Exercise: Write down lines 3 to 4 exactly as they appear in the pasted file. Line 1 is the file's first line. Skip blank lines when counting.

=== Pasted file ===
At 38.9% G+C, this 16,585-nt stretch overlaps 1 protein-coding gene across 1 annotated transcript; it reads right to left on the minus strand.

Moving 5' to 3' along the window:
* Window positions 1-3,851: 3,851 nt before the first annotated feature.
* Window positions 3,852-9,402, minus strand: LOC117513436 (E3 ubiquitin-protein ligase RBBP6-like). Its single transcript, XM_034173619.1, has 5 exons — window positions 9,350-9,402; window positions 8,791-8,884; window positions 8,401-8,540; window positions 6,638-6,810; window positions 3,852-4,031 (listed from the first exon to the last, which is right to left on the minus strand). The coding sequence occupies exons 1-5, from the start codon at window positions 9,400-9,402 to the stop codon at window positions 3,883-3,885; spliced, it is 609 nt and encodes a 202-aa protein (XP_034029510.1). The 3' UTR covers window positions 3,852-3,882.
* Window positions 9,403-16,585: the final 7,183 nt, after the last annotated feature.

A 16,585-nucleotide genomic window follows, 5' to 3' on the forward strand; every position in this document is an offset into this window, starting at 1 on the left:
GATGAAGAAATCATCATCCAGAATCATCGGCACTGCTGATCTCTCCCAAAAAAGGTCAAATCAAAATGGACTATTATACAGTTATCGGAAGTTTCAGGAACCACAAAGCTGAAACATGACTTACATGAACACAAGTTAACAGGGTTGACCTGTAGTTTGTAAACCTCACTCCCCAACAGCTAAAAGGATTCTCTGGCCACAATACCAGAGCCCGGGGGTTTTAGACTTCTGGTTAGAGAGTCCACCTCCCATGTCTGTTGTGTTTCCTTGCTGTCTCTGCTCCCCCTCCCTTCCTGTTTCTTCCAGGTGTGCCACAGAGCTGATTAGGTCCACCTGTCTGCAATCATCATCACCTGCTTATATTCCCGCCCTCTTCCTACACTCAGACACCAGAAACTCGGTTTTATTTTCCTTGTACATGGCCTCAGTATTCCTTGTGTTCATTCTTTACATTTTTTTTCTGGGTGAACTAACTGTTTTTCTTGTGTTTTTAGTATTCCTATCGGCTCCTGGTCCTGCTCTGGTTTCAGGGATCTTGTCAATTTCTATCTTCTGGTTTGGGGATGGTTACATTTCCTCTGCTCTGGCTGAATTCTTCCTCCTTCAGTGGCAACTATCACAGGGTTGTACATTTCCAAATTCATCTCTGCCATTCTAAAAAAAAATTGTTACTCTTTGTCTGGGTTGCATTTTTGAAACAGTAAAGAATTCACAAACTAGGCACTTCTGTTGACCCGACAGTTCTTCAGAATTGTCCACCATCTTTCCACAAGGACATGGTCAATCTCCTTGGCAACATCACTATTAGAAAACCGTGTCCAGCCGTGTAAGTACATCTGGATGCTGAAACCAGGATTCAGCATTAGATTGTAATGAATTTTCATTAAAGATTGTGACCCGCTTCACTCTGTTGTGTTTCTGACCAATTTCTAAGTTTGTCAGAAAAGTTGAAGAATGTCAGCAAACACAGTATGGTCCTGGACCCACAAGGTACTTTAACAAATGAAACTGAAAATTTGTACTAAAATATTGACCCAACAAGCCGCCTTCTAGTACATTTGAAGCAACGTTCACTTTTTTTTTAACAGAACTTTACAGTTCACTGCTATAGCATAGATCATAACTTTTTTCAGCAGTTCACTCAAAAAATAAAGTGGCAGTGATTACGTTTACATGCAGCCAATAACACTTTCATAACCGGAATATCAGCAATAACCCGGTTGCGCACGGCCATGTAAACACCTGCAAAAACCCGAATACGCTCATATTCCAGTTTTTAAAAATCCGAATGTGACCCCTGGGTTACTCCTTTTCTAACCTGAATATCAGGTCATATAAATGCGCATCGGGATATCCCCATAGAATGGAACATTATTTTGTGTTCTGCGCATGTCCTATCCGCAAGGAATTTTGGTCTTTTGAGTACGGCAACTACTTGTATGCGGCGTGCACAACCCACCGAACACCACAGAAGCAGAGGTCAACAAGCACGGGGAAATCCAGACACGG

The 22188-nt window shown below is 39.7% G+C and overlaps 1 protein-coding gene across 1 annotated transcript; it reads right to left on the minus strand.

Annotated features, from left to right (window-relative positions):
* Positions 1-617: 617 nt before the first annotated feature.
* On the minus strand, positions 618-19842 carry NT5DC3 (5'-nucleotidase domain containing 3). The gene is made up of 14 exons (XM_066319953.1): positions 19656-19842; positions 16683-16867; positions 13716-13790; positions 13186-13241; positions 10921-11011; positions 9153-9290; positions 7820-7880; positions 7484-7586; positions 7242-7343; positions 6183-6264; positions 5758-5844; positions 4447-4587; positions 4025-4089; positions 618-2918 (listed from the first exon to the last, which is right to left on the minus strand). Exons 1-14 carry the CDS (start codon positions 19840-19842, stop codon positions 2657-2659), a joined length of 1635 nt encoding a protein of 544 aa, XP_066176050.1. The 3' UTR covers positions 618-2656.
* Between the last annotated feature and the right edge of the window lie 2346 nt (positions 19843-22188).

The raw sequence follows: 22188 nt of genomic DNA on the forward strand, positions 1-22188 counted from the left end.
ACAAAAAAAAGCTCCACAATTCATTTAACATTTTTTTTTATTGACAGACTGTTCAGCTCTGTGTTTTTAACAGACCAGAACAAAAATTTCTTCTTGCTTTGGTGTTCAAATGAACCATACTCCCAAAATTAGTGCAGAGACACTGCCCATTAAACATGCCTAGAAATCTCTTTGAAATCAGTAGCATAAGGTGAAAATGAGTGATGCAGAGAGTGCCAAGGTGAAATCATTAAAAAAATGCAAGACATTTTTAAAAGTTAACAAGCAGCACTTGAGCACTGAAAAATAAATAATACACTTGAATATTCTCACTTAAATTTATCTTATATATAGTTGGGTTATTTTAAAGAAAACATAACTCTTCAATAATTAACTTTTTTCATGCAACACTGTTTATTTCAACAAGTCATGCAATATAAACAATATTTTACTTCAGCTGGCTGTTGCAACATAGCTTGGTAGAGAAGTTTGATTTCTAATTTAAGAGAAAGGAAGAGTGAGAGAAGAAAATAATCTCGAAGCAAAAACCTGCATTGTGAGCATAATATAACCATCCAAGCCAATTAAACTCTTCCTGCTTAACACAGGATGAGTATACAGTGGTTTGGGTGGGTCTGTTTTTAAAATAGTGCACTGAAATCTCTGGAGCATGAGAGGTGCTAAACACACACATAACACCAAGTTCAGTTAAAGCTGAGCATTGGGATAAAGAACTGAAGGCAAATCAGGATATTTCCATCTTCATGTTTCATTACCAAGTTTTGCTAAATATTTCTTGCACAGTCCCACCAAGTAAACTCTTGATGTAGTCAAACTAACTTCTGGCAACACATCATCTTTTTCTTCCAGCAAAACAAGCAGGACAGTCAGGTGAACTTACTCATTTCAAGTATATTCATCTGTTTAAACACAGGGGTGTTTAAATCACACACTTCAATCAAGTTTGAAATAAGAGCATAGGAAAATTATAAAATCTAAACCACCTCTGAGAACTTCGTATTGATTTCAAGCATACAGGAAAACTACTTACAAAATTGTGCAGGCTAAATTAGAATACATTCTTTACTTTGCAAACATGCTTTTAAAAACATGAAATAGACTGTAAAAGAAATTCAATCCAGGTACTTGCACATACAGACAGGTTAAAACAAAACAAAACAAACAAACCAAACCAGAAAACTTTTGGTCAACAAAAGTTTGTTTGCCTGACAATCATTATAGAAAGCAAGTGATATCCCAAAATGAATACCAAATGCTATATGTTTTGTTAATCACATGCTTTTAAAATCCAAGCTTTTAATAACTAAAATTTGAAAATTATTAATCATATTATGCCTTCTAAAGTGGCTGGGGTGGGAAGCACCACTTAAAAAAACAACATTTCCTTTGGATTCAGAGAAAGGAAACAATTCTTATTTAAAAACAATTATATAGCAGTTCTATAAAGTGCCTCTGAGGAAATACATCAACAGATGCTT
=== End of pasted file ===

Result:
* Window positions 1-3,851: 3,851 nt before the first annotated feature.
* Window positions 3,852-9,402, minus strand: LOC117513436 (E3 ubiquitin-protein ligase RBBP6-like). Its single transcript, XM_034173619.1, has 5 exons — window positions 9,350-9,402; window positions 8,791-8,884; window positions 8,401-8,540; window positions 6,638-6,810; window positions 3,852-4,031 (listed from the first exon to the last, which is right to left on the minus strand). The coding sequence occupies exons 1-5, from the start codon at window positions 9,400-9,402 to the stop codon at window positions 3,883-3,885; spliced, it is 609 nt and encodes a 202-aa protein (XP_034029510.1). The 3' UTR covers window positions 3,852-3,882.